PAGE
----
Building capacity of IITA gender scientists to analyze qualitative data
The story behind the numbers is as important as the numbers themselves. However, analysis of qualitative data collected in terms of stories and narratives is not an easy task compared to the more straightforward analysis of quantitative data.
As a result, members of the IITA gender scientist network, belonging to diverse disciplines of the social sciences struggle with coding and managing their qualitative data to produce compelling and robust research that can be published in reputable impact factor journals.
To support the researchers in overcoming these challenges, a three-day training on analysis and management of qualitative data using NVivo—a qualitative data analysis software—was recently organized at the IITA-Eastern Africa hub in Dar es Salaam, Tanzania.
“Social science research is very important for IITA’s vision of reducing poverty and improving livelihoods. This training will go long way to improve the quality and vigor of social science research and support researchers to get their work published in reputable journals. It will make gender research more visible and tangible,” said Victor Manyong, the IITA Director for Eastern Africa hub, while welcoming the participants to the hub.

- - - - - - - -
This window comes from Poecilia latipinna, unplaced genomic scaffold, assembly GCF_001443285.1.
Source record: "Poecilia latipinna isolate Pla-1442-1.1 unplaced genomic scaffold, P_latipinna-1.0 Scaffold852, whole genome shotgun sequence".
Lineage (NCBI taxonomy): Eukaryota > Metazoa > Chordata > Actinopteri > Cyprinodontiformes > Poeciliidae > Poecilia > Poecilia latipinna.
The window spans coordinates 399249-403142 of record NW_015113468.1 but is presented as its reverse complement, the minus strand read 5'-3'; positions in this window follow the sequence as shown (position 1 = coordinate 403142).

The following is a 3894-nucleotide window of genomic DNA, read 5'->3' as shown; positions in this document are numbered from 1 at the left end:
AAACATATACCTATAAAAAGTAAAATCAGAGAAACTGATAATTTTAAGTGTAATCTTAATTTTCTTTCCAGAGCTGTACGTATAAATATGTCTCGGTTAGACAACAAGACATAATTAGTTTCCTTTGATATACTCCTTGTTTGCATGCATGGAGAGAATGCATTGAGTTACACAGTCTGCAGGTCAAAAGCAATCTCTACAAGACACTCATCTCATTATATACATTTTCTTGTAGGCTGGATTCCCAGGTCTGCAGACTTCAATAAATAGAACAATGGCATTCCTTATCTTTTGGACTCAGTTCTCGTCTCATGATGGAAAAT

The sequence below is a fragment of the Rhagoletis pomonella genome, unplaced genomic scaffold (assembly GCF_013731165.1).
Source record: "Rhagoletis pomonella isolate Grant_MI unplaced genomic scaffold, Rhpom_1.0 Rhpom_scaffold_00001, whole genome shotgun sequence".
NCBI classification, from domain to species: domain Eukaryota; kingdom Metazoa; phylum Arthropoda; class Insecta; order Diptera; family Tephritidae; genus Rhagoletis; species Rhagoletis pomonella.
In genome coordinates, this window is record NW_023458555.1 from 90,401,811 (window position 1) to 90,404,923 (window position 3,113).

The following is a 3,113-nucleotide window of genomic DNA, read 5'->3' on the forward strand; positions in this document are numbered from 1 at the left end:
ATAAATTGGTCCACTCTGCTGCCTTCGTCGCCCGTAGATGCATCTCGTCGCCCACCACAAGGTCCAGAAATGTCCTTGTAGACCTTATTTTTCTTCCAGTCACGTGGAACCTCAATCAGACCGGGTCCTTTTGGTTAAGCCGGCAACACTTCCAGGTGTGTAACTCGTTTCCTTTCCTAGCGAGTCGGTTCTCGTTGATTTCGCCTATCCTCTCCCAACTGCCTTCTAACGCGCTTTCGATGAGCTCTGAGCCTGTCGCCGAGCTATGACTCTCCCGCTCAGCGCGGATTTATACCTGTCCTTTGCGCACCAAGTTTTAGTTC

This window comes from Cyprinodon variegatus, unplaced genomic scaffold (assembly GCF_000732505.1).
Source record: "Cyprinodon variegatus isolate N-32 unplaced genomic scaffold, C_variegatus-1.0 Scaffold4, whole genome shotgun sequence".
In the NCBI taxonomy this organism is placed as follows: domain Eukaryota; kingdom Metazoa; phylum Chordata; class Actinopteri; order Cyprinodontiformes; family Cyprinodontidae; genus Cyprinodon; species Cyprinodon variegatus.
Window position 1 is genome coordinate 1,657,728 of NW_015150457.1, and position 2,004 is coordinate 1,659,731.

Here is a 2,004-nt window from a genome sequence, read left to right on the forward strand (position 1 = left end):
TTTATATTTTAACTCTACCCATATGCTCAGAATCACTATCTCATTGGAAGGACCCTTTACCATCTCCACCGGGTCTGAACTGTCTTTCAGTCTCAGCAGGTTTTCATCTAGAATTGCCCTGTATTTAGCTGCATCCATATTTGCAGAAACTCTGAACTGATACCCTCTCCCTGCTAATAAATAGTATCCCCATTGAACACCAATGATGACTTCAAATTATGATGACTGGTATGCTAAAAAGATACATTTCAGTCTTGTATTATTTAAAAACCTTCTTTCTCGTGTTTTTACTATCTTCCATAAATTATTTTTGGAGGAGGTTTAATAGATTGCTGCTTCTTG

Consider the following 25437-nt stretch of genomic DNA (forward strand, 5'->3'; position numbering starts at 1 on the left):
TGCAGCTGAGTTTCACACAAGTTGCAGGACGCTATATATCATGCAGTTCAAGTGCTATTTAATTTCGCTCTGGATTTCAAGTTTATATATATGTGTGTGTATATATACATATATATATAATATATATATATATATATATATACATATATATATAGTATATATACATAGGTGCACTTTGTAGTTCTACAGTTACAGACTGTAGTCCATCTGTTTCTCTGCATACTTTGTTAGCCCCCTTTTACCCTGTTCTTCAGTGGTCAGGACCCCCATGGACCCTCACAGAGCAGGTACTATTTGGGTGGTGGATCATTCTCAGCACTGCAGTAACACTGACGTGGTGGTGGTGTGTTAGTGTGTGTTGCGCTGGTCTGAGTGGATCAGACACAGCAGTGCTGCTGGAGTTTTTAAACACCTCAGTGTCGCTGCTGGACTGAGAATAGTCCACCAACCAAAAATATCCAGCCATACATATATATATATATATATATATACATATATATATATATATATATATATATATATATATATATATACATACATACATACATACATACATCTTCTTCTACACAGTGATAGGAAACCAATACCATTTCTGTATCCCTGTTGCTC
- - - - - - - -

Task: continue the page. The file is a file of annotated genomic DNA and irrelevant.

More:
Amare Tegbaru, IITA gender specialist and the coordinator of the gender network, said the training had three objectives: to strengthen the research capacities of the participants, upgrade their methodological skills, and help them to conduct more rigorous qualitative analysis.
“As IITA’s gender research network we need to deliver high-quality research, and to do so we need to equip ourselves with the necessary skills. With the skills gained, we will be able to strengthen the gender research component in current and future IITA projects and the Institute’s gender mainstreaming efforts,” he said.
The training was attended by participants drawn from DR Congo, Nigeria, Tanzania, and Zambia. It was facilitated by Diana Lopez, Guest Researcher at Wageningen University and an international consultant for CGIAR centers (CIMMYT and IITA).
Albertus Kamanzi, a research consultant from the Institute of Rural Development, Planning at the Virtual University of Uganda, shared his experiences with the team on analyzing qualitative data in a large study of CGIAR–Gender Norms, Agency and Innovation in Agriculture and Natural Resource Management (GENNOVTE) project. It was conducted in 26 countries with 7,000 correspondents across various CRPs; therefore, a massive amount of data was collected and analyzed.
The training was practical and hands on with lots of exercises. There was daily homework and a final assignment to ensure the participants felt confident to conduct independent high-quality qualitative analysis using the software.